A treasure trove of thundering falls, postcard-pretty sand beaches, rare species, and indigenous tribes, Brazil draws digital nomads for a reason. Beyond its diverse landscapes and infectious culture, the country offers the infrastructure and amenities remote workers need. Below, we share eight tempting reasons to make Brazil the next stop on your next remote work journey:

Fast, reliable WiFi. Thanks in part to investment from the government, Brazil's WiFi has improved in recent years, with increased speeds, affordability, and ubiquity. You won't have trouble locating WiFi in major cities. If you plan on venturing off the beaten track, you can rent a "pocket WiFi" — a portable wireless hotspot — for a reasonable weekly price.

Cafes and coworking. As Brazil welcomes more remote workers, laptop-friendly coffee houses have sprouted up in major cities like Rio de Janeiro and São Paulo. These modern cafes hook nomads up with fast internet, outlets, and air conditioning. In addition to cafes, you'll find plenty of coworking spaces with high-speed internet, private meeting rooms, and amenities like kitchens, swimming pools, and ping-pong tables.

A growing digital nomad population. Getting into Brazil once involved navigating a tangle of red tape, but the Digital Nomad Visa has made it easier for remote workers to make Brazil their latest home base. Communities of digital nomads are popping up around the country, as remote workers flock to destinations like tech-forward Florianópolis and stylish São Paulo. Venture to the remote beachside town of Pipa, and you'll even find a "digital nomad village," complete with bungalows, swimming pools, and restaurants.

Time zone alignment. The colossal country has four time zones, all of which overlap with time zones in the US, facilitating communication with Western clients. The four time zones include:

  • Acre Time (AT). Aligned with Eastern Standard Time (EST).
  • Amazon Time (AMT). One hour ahead of EST.
  • Brasilia Time (BRT). Two hours ahead of EST.
  • Fernando de Noronha Time (FNT). Three hours ahead of EST.

Cost of living. Brazil might not be the cheapest country in South America, but the cost of living there is much lower than in the US and many European countries. Nomads who earn USD can live comfortably in Brazil for around 12,000 to 24,000 USD, according to recent data from investment migration firm Global Citizen Solutions.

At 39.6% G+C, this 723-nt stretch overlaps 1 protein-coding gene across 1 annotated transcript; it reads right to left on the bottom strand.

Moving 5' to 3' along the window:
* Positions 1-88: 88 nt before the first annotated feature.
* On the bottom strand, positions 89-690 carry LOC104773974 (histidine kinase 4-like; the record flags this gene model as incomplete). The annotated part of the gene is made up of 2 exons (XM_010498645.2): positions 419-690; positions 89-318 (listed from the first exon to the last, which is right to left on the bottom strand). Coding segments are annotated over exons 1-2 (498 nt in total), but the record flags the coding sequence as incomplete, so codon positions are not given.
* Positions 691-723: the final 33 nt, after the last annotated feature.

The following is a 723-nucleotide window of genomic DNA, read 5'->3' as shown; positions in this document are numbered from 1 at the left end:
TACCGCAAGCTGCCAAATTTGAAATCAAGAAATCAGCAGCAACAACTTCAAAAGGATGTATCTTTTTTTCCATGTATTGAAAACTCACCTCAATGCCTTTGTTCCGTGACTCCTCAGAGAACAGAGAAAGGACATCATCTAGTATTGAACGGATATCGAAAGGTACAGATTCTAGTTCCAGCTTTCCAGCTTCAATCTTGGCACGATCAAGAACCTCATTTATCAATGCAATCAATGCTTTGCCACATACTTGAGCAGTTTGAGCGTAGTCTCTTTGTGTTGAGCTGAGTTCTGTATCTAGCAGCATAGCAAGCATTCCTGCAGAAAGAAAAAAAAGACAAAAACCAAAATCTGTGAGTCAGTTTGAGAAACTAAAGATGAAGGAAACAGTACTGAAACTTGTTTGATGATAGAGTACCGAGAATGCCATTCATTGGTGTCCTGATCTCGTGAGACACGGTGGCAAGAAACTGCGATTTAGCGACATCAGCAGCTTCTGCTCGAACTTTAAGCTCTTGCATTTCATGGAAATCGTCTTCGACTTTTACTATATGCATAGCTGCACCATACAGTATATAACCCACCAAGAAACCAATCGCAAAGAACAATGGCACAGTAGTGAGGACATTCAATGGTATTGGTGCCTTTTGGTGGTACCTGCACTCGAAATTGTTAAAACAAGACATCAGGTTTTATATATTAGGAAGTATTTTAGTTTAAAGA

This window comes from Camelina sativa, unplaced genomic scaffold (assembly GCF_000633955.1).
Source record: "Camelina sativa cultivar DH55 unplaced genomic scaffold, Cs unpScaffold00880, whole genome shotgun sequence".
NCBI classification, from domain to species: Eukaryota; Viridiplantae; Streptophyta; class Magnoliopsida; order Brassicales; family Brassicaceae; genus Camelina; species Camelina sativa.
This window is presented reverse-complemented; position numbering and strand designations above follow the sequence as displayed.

Diverse landscapes. Whenever you want to take a break from your screen, Brazil will keep you busy with its miles of golden coastline, thundering falls, lively cities, and biodiverse jungles. As a digital nomad in Brazil, you have infinite options for activities to fill your downtime: surf and samba all night in Rio, marvel at Modernist architectural gems in Brasília, splash in the glassy natural springs of Jalapão State Park, or eat your way through the Michelin-starred restaurants of São Paulo.

Food. Speaking of restaurants — no roundup of reasons to visit Brazil would be complete without mention of the food. You can dig into “chefy” menus and international eats in major cities, but don't miss out on traditional specialties like moqueca (a fish stew served in a simmering clay pot), cachaça (a fermented sugarcane alcohol that gives Brazil's national cocktail, caipirinhas, their kick), and, of course, Brazil's legendary barbecued meats.

Music and dancing. Rhythm permeates bars and live music venues across Brazil, a country celebrated for its diverse and passionate dancing. Samba might be the most famous, but there are many others — including Frevo (a solo dance involving wild acrobatics, kicks, and a lot of crouching), Forró (a two-step couple dance), and Afro Brazilian (a dance style reflecting the nation's African roots, characterized by spontaneous movement). Don't worry if you can't dance; willingness and enthusiasm go a long way.